News Ramadan recipes: Spinach and feta puff pies

British Muslim doctor offers top tips for positive change during last 10 days of Ramadan

LONDON: As Muslims enter the last 10 days of Ramadan, the grand finale of the holy month during which believers intensify their worship, keeping up energy levels is of the utmost importance.

Dr. Hina Shahid, the chairperson of the Muslim Doctors Association, spoke to Arab News about how British Muslims can maintain their stamina and equip themselves for fasting through the day while worshipping at night in search of the night of power.

The night of power, or Laylat Al-Qadr in Arabic, is a sacred night in the Islamic calendar. It commemorates the night on which the Qur’an was first revealed to Prophet Muhammad. Although its exact date is not known, it is believed to fall on one of the odd-numbered nights of the last 10 days of the holy month.

The Prophet instructed Muslims to “Seek Laylat Al-Qadr in the last 10 days of Ramadan,” and the Qur’an describes the night as “better than a thousand months” in terms of virtue.

Therefore, Muslims increase the amount of time they dedicate to prayer, supplication, and recitation of the Qur’an during the last 10 nights of Ramadan, but this can prove difficult due to the sleep deprivation and fatigue caused by fasting for the first 20 days of the holy month.

Shahid highlighted the importance of continuing to consume the early morning meal despite the temptation to sleep through it, and eating balanced meals that are rich in fluids for both sahoor and iftar, while choosing local and seasonal produce.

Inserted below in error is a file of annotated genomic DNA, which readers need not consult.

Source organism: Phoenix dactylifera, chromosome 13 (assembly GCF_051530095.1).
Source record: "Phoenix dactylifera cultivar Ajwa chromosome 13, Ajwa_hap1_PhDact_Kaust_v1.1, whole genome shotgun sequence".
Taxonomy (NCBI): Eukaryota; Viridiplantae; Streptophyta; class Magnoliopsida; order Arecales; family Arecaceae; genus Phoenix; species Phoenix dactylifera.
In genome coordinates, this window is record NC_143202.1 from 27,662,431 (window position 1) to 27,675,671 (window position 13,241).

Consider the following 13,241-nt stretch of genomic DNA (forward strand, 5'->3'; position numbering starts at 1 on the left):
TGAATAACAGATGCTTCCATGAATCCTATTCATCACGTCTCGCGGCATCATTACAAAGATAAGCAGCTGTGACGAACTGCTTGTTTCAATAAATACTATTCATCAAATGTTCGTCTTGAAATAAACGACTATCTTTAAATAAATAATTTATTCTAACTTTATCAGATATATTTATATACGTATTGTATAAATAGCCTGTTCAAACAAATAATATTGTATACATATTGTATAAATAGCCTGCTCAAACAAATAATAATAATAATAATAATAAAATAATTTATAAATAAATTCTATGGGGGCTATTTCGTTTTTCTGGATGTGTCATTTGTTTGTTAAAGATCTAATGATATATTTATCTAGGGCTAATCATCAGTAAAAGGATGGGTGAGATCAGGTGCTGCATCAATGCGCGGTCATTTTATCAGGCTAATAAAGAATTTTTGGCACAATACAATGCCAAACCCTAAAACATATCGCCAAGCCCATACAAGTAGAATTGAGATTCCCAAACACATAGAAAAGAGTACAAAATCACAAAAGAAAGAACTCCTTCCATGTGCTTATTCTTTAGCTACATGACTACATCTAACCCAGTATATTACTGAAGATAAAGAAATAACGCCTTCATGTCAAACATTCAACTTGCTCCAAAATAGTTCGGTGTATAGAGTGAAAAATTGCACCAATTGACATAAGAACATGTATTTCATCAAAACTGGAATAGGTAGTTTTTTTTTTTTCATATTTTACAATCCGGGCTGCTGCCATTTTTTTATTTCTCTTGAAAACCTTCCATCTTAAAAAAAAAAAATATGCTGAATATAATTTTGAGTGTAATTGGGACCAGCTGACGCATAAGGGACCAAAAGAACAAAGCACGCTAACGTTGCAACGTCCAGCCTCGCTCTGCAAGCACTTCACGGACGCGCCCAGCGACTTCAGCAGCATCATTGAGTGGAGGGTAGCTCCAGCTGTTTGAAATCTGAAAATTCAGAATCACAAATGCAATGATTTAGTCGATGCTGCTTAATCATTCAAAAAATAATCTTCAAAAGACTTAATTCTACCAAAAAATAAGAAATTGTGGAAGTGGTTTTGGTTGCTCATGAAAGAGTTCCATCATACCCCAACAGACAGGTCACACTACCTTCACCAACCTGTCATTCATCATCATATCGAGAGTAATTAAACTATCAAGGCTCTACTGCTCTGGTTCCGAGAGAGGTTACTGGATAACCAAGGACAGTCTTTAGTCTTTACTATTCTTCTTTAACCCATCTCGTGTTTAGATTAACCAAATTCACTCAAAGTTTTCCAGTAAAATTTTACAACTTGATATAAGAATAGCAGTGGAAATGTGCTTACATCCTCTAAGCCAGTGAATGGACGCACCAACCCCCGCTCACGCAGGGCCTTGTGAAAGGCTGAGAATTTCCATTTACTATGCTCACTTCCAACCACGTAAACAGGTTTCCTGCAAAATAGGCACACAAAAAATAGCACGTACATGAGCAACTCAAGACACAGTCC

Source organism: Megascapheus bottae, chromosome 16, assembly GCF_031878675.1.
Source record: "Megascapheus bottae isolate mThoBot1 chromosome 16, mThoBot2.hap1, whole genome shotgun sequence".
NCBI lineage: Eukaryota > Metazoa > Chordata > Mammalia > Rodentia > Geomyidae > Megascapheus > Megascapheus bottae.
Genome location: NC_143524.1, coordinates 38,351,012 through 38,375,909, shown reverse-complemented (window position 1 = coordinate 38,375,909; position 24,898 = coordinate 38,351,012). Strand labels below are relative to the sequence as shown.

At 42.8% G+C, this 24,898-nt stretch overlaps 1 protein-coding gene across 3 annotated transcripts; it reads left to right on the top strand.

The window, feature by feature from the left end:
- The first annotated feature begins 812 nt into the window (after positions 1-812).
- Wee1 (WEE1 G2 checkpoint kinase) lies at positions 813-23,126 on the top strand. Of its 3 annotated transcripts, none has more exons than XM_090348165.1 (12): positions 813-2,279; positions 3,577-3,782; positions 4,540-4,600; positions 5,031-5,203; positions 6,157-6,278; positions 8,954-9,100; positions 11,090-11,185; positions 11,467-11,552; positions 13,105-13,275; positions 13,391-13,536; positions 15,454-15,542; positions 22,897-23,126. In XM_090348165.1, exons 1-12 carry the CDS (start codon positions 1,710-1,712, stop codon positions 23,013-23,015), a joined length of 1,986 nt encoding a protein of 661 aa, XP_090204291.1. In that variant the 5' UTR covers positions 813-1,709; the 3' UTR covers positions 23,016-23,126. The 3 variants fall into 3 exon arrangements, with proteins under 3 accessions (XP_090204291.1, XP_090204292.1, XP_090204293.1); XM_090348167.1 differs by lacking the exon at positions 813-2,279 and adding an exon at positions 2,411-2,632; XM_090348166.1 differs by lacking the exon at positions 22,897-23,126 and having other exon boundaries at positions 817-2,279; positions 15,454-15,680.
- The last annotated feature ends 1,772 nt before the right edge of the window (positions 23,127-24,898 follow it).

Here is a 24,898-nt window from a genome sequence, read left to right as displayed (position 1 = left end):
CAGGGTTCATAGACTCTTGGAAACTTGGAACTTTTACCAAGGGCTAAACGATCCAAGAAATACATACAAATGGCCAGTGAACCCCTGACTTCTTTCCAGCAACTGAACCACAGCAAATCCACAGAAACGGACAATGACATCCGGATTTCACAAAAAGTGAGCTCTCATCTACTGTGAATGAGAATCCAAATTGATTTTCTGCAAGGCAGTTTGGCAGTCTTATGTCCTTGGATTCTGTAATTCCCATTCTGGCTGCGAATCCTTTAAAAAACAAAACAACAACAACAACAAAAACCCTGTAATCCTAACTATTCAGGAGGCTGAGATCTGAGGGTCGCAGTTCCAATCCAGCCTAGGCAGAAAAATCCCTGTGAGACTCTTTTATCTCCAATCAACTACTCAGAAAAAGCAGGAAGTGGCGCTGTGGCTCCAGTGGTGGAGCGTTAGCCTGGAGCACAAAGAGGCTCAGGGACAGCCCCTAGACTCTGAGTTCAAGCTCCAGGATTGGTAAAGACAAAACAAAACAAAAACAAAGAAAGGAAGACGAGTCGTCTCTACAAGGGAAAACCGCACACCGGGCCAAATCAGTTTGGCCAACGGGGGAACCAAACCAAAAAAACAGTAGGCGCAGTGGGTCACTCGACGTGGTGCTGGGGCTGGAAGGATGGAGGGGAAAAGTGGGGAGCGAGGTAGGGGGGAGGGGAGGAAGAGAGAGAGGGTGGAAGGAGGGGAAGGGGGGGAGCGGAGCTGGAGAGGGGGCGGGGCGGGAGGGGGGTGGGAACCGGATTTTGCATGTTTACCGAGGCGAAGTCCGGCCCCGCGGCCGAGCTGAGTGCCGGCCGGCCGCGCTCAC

The general practitioner said: “There are a lot of positive changes that people can make during these last 10 days, not just to optimize their worship but also to make sure they keep their energy levels up.

“It’s common for people to feel tired during this stretch of Ramadan and skip sahoor but it’s really important to have that meal because that is what’s going to keep you going for the rest of the day.”

Shahid said it was important to consume balanced meals for both sahoor and iftar, adding: “You should have all of the major food groups at both of those meals, so that’s basing the meals on complex carbohydrates, healthy fats, healthy proteins, a bit of dairy, fruit and vegetables, and lots and lots of fluids.

“In general you should be having two liters of fluid during the day. You can stagger that during non-fasting hours, and one way of doing that and getting your fluid intake up is by making sure that you have lots of fluid-rich foods at both of those meals.”

Shahid said her personal sahoor staple was overnight oats as “you can bring in all your food groups into one dish without sapping your energy and time.”

She added that thinking about time-efficient ways of preparing meals allowed people to focus on worship during the last third of Ramadan, and highlighted the importance of choosing local and seasonal produce.

She said: “Studies have shown that local and seasonal produce is better for you in terms of your health and nutrient value. You should also choose whole foods over processed foods — looking at the harmful effects of processed foods is a big thing at the moment in the world of nutrition.”

Talking about the good habits with which Muslims can continue after the end of Ramadan, Shahid said that being mindful about their intake, increasing fluids, and quitting smoking should be high on the list.

She said: “Food is medicine. Everything that you put into your body will keep you going in terms of worship. That’s really the purpose of why you’re eating: to optimize your worship.

“We should carry that mindset forward: that food is medicine, that actually the purpose of what you’re eating is not only to feed your body, but also to feed your soul.”